Business Aviation Safety

Business Aviation Safety Guidance for Flight Crews

A review of Business Aviation Safety by the UK CAA and subsequent meetings with:

  • NATS Division of Safety;
  • European Business Aviation Association (EBAA);
  • British Business and General Aviation Association (BBGA); and
  • Flight Safety International

have identified a number of safety issues for Business Aviation.

The Business Aviation sector is showing strong growth and the emergence of Very Light Jets is expected to accelerate that growth. The particular pressures and challenges faced by crews operating in this sector, where often flight crews are required to meet and greet the passengers and perform the duties of flight ops departments, as well as fly the aircraft, require a clear focus on such safety issues.

This brief guide aims to draw the attention of flight crews to the safety issues identified and to direct them to sources of detailed and up-to-date best practice information. It is very important that a "safety culture" exists in each organisation, of whatever size, involved in Business Aviation. This information will inform that culture.

Safety Issues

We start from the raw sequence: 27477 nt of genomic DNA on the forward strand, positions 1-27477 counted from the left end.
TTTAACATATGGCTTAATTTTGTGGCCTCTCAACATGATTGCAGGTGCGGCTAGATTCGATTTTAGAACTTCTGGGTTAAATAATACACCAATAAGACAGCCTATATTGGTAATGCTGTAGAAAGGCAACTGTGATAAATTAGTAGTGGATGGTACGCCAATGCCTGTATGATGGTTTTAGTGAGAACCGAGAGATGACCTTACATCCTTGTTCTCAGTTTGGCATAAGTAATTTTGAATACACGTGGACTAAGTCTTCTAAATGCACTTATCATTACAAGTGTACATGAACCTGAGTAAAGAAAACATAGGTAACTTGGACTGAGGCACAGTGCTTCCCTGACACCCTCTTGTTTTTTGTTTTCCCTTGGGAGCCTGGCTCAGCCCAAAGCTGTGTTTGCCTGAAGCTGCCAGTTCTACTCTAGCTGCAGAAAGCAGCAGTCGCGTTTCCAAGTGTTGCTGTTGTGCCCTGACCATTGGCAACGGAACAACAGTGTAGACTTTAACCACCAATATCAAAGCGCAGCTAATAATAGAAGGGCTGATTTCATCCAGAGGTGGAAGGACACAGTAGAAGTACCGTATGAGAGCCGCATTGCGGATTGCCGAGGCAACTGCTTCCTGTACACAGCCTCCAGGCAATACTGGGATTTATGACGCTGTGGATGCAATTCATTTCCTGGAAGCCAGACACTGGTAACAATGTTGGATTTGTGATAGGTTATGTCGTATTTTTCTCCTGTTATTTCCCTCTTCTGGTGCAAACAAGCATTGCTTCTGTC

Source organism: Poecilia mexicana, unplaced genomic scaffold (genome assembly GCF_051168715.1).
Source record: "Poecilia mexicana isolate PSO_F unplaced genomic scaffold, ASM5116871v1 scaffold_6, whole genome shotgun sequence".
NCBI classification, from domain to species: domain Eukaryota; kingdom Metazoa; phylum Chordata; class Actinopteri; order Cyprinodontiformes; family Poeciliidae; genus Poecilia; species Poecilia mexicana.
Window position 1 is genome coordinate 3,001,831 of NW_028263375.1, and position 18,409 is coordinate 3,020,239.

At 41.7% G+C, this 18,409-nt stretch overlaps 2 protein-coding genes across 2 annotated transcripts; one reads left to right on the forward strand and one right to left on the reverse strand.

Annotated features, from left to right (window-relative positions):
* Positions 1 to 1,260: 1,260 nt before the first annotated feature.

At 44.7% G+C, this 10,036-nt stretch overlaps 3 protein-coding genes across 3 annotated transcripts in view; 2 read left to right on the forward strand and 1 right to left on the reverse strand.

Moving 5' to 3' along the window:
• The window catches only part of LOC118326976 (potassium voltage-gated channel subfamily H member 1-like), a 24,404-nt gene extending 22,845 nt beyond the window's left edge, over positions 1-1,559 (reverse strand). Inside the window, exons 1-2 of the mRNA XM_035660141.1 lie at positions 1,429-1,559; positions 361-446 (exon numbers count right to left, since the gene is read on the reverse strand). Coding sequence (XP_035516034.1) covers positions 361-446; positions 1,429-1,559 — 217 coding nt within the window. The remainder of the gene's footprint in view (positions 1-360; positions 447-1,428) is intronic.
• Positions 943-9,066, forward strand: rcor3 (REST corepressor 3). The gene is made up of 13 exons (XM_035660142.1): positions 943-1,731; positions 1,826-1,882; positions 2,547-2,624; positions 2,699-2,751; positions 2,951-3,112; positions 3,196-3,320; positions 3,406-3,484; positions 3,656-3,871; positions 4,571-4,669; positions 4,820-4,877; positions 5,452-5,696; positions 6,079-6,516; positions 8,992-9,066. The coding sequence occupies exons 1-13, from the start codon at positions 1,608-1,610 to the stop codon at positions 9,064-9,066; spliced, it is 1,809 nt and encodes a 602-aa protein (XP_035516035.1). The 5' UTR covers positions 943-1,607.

Level Busts

Business Jets are involved in a disproportionately high number of all level busts. There is a CAA Leaflet to deal with this subject and it is recommended reading for all flight crews.

Runway Incursions

The number of reported runway incursions has increased recently. While this is not attributed to Business Aviation any more than any other sector, the potentially disastrous consequences of an incursion make this a continuing safety concern.

Communication Error

Communication error is a significant contributory factor in both level busts and runway incursions in the UK. A condensed version of CAP 413 Radiotelephony Manual entitled "A Quick Reference Guide to UK Phraseology for Commercial Air Transport Pilots" was published in 2007. Its goal is to improve safety by raising RTF standards.

Flight Time Limitations

Commercial pressures, journey times to work, security checks and other factors are adding to the time on duty of many flight crews. Flight crew fatigue is a legitimate safety concern and must be carefully managed. Further information can be found in CAP 371 and CAP 789.